This study is a work-in-progress investigating the experiences most salient to newly hired engineers in an electric power utility as they began new jobs. The study is based on an inductive, qualitative design using semi-structured interviews with 12 newly hired engineers. It was the process of integrating and developing the individual’s competencies to better match the requirements of the job (i.e., socialization or onboarding) that was an indicator of job performance—and the focus of this study. The characteristics of this competency matching during the first year of their new employment was related to the newly hired engineers’ education (for the new graduates), and job experiences (for experienced hires)--both acquired from their schooling and previous work.
The interviews of newly hired engineers provided in-depth reports of their experiences developing and refining their technical competencies, as well as their professional competencies within the organization. These experiences clearly portray the complexities of how the newcomers worked out the requirements of integrating into the organization. The new hires reported that many of the requirements of the job were not clearly defined or presented; rather, they often learned through trial-and-error.
Initial findings indicate that the learning experiences of these newcomers cluster around four content areas of learning aided by facilitating processes in the development of competence.The findings of this study corroborate and elaborate on previous work done on the preparation and transition of engineering graduates from school-to-work, and provide new insights into the process of integrating individual competencies into job requirements. The contribution of this work highlights how newcomers learned about their new jobs and what competencies they drew upon from their education, as well as how they applied their competencies to the practice of engineering. This included various types of formal, informal, incidental and social learning building upon their previous educational and work experiences, self-directed learning on the job, and the mentoring obtained from more experienced insiders.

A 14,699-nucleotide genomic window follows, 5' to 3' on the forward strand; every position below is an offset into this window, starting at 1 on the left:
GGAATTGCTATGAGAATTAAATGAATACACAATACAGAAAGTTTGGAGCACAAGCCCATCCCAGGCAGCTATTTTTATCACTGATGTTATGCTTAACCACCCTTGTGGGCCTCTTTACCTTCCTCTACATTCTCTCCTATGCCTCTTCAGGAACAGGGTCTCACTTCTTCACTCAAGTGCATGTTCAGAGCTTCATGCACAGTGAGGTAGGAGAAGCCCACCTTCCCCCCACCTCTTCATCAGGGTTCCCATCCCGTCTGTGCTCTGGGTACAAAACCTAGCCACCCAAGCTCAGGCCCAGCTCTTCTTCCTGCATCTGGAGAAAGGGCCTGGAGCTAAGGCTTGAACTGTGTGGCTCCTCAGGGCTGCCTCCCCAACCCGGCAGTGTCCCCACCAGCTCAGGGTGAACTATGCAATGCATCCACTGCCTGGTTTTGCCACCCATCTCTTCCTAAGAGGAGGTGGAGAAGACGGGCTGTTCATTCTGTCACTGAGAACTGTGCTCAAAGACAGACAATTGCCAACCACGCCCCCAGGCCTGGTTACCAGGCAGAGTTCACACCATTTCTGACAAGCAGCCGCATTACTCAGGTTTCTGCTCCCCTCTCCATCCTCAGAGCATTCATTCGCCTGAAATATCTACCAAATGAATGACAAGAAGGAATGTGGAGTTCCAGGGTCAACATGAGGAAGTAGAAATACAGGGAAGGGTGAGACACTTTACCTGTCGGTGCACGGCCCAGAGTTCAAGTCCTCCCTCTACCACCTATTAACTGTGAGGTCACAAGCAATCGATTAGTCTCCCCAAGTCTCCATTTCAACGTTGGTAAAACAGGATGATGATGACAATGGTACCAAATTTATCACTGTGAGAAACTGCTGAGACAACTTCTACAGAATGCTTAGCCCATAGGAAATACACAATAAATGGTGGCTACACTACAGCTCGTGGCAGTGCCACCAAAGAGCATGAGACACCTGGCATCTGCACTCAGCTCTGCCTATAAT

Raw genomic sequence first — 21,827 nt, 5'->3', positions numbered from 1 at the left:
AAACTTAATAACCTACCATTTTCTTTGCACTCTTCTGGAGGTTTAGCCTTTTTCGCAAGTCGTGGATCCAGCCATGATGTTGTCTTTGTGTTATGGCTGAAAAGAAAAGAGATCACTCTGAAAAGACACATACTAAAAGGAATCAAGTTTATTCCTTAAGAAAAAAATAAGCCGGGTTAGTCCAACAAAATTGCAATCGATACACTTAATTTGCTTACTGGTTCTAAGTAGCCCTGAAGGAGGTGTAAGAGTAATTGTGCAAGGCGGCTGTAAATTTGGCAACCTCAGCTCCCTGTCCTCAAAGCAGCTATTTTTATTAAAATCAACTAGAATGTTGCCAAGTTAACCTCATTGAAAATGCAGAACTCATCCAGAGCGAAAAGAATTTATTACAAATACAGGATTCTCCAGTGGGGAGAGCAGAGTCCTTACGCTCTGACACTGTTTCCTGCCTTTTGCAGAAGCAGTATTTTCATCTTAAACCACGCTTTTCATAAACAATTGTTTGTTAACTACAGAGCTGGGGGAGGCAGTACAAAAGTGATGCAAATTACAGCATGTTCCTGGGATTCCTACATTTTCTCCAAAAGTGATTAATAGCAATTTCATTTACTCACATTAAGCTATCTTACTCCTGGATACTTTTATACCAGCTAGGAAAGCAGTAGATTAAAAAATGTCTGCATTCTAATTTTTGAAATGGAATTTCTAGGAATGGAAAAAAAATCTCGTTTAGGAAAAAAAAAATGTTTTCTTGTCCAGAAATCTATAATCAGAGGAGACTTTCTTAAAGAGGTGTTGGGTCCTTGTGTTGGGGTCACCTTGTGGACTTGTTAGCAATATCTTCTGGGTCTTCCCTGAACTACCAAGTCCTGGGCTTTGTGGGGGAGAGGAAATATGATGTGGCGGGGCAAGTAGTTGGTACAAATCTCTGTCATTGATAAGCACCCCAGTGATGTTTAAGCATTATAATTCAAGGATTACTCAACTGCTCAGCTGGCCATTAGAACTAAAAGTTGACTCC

The implications of this work inform the development of professional engineers broadly for STEM careers, and specifically for the energy industry, which is part of the increasing interdisciplinarity and convergence of a wide range of technical fields.
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